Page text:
In oncology, there are certain words and phrases that (no matter how carefully said) suck the air out of a room, like “you have cancer,” “you’ve recurred,” “incurable,” “terminal,” and “hospice.” Such phrases require careful consideration before they are spoken, and most (if not all) oncologists understand the power of these words, and use them carefully. However, there are others that can be as powerful, yet remain in common usage in our field.
I still remember my fellowship days at Memorial Sloan-Kettering Cancer Center (MSKCC) like they were yesterday. When I decided to pursue a career specializing in women’s cancers, I joined the medical gynecologic oncology clinic of Dr. Paul Sabbatini. In addition to being an amazing clinical researcher, he is a brilliant clinician and, as a fellow, I always sought to impress him.
On one clinic day, I recall seeing a woman in her 60s with ovarian cancer. She had recurred despite treatment. I went in alone, talked with her, examined her, and then presented her to Paul.
“So, what do you think we should do now?” he asked.
“Well, since she failed this regimen, I think she needs to start on a new salvage treatment. What about a combination?” I recalled saying. Paul’s expression changed, and I still remember it like it was yesterday. He looked at me kindly, but with a degree of exasperation.
“Don–if there’s one thing I’ve learned, it’s that people do not fail chemotherapy. The chemotherapy didn’t work, but no one failed; she didn’t and I didn’t. And, we don’t salvage people. Salvage is what you do with scrap metal and trash.”
I remembered being taken aback by this, primarily because I felt he was criticizing the common language of oncologists. “Salvage” and “failure on treatment” were words and phrases I had heard as a medical resident, and they were phrases used everywhere in oncology. Still, I respected Paul and his experience, and though I did not understand what he was talking about at the time, I was more careful during our clinical discussions after that.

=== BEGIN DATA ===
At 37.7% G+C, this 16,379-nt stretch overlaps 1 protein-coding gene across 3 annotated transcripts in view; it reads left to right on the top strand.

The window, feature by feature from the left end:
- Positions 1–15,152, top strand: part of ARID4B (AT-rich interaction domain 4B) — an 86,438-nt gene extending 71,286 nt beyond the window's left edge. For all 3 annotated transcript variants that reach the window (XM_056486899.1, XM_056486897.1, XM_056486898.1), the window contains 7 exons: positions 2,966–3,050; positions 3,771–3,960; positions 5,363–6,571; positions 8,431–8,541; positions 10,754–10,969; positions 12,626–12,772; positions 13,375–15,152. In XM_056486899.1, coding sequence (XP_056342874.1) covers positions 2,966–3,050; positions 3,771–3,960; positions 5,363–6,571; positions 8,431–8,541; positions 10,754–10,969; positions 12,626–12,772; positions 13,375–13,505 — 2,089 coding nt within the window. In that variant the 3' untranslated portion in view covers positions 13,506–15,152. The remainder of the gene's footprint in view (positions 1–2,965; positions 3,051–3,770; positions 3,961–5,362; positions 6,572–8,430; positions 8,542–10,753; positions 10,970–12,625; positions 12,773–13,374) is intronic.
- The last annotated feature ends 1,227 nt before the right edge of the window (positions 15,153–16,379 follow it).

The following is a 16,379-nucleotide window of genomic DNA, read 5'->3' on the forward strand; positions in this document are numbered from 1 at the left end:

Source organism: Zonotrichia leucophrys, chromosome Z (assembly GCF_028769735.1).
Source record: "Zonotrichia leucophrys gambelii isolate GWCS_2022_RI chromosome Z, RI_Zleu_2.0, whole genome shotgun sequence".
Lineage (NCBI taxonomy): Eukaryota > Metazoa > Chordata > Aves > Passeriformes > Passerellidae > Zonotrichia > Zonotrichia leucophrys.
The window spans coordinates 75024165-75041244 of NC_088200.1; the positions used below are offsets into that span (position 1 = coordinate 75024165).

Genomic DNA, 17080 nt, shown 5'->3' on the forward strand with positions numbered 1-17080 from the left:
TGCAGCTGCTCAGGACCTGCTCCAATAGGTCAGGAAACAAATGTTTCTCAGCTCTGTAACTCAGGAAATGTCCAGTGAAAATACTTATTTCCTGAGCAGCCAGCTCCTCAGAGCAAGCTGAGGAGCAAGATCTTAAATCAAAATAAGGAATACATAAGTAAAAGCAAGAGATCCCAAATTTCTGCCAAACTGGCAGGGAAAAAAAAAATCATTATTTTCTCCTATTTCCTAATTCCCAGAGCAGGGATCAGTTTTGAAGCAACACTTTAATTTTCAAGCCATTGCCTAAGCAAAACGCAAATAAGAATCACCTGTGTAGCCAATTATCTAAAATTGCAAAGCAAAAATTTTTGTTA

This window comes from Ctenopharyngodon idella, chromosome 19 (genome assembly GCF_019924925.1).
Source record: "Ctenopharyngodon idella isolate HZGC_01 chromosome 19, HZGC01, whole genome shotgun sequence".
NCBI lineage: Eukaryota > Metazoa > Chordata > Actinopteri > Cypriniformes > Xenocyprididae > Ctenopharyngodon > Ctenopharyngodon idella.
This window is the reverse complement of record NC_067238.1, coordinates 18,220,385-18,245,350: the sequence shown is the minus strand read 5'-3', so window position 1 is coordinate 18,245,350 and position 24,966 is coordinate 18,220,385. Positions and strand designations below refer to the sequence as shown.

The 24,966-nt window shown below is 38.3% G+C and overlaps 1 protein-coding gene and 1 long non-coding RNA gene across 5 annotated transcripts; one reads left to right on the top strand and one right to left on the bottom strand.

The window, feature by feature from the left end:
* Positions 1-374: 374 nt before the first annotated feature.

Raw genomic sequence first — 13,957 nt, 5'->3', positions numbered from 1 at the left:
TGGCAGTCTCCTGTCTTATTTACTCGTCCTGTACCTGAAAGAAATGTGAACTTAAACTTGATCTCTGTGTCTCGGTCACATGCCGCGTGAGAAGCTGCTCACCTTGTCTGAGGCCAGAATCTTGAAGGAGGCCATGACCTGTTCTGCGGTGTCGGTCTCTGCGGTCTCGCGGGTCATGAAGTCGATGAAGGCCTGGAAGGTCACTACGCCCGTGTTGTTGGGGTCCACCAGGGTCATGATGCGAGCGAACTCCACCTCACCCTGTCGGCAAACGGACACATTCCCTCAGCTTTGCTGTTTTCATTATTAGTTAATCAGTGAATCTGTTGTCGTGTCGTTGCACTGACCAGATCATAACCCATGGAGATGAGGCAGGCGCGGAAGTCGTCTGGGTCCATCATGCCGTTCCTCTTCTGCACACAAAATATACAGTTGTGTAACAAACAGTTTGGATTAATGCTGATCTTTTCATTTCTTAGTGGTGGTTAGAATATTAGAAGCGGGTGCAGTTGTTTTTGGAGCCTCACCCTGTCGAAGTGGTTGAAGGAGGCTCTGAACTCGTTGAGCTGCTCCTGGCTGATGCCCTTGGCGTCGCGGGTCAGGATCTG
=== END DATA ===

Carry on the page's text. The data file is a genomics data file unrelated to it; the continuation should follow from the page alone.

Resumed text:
When I completed my fellowship, I was lucky enough to join the Developmental Therapeutics/Gynecologic Oncology service at MSKCC, and counted Paul as a colleague. In my first year as an attending, I took care of a young patient with ovarian cancer. She had just relapsed from first-line treatment and we had discussed where to go next.
“I am hopeful treatment can help and prevent the cancer from causing you symptoms,” I explained. “Despite the failure of first-line treatment, there are many more options for you.”
The words had barely left my mouth when the lesson Paul had tried to teach me came back in full force. My patient, already scared about her recurrence, became teary and turned away from me.
“You make it sound like this was my fault, like I did something wrong!” she said. “I’m sorry I failed chemotherapy, if that’s what you think, and I’m sorry I disappointed you.”
I was stunned. It was never my intention to place “blame” on something so devastating as a cancer recurrence, and I certainly did not mean to imply that she had failed. I remember using the rest of the visit apologizing, ensuring my patient she had done nothing wrong, and that she did not fail chemotherapy, but rather- chemotherapy failed her. These many years later, I still consider this encounter a watershed moment in my career as an oncologist.
Since then I have been sensitive to words and phrases, particularly when they are used in reference to patients, treatment, and circumstances surrounding recurrent disease. I cringe when I hear someone referred for “salvage treatment” or how its “too bad she failed therapy.” Unfortunately, even today, it is still terminology that is part of the lexicon of oncology.
A quick search on clinicaltrials.gov using the search terms FAILURE and CANCER resulted in 145 actively accruing studies, 20 of which had failure in the title. In addition, a search in Pubmed.org using the same terms resulted in 54 papers with FAILURE in their title, published in the last 5 years. While these overall estimates are low, I suspect that in our everyday conversations, it is far more pervasive.
The language of medicine is a special one, and in the context of a serious medical illness, this is especially true. The way we communicate matters and even when we think our audience is our peers, in the era of social media, we must be cognizant of the wider reach of our words, our lectures, our publications, and our presentations. While our colleagues may understand what we mean when we refer to treatment as “salvage therapy,” the same may not be said of how our patients or the public hear it.
Don S. Dizon is an oncologist who blogs at ASCO Connection, where this post originally appeared.
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